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Making a spa city splash: new $3 million plastics plant is in the near future for hot springs.

THE HOT SPRINGS ECONOMY was bolstered with some good news following a recent industrial announcement. A trio of 30-something entrepreneurs is relocating its manufacturing know-how from Southern California.

Delta Plastics Inc. is developing a $3 million plastic injection molding plant in the Mid-America Park. The 10-acre site is large enough to accommodate a facility triple the size of Delta's initial 60,000-SF building under construction.

The corporation produces plastic containers for cosmetic and hair-care products.

The plant is scheduled to begin production this summer. It will employ up to 70 people by 1996.

"We are very excited about the project," says Jan Strand, the 36-year-old president of Delta. "All of us have been in the business for quite some time. This is a start-up company, though."

Strand is joined by William Maffit, vice president-secretary, and Chris Rakhshan, vice president-treasurer, to form the corporate triumvirate of Delta Plastics.

The three executives worked together during the late 1980s at Santa Fe Plastics in the Los Angeles area before venturing out on their own.

Strand works more on the marketing and sales end of the business, while Maffit and Rakhshan oversee the production end.

Strand's route to Hot Springs was more circuitous than a move from the West Coast. A native of Sweden, he first came to America in 1975 as a foreign-exchange student.

"After that, I became really thrilled with the United States," Strand recalls.

Before returning to the United States for good, he sandwiched a mandatory one-year stint in the Swedish military between a degree at Lewis & Clark College in Portland, Ore., and graduate work.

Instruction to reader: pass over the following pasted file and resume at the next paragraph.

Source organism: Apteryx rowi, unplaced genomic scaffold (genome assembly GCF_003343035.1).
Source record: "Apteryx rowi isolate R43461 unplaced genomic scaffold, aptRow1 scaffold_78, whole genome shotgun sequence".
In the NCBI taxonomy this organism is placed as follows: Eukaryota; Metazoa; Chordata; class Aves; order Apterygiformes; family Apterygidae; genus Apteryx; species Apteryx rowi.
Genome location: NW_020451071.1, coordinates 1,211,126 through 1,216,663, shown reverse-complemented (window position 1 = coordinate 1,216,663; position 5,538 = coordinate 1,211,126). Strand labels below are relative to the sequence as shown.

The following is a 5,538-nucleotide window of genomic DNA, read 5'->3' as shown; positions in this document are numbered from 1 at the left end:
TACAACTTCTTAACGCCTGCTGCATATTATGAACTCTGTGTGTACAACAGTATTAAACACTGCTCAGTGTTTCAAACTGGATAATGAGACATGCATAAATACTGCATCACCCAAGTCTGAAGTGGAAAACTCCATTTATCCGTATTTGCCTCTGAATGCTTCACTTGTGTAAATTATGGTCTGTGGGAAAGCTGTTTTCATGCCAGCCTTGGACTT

Vying for Jobs

Rakhshan's roots are overseas as well. He came to America via Iran to attend college and make his career.

Maffit began his career with Sante Fe Plastics and rose to general manager before selling his interest under a non-compete agreement.

The effort to land Delta Plastics resulted in a two-year recruitment campaign involving the Arkansas Industrial Development Commission and more than a half-dozen competing communities across the state.

"They initially started looking at several communities in Arkansas," says Andrew Pumphrey, industrial project manager for AIDC. "I think they were sold on the quality of life in Hot Springs, and the transition from California to Hot Springs was less severe."

Like most ventures, securing a workable financial package to bankroll the project was a dominant issue. Three Hot Springs lenders -- Worthen National Bank of Hot Springs, Arkansas Bank and Trust and Bank of Hot Springs--worked together to help finance the Delta plant.

"We were able to get them through the maze of financing that involved small-business administration loans and other sources," says Mike Bush, chairman of the Garland County Industrial Development Corp.

Beyond addressing the topics of quality of life and financing, the successful wooing of Delta underscores that persistence pays off.

"We looked at the state of Arkansas for quite sometime," Strand says. "The state is quite aggressive in recruiting industry to locate here."
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Author:Waldon, George
Publication:Arkansas Business
Date:Apr 19, 1993
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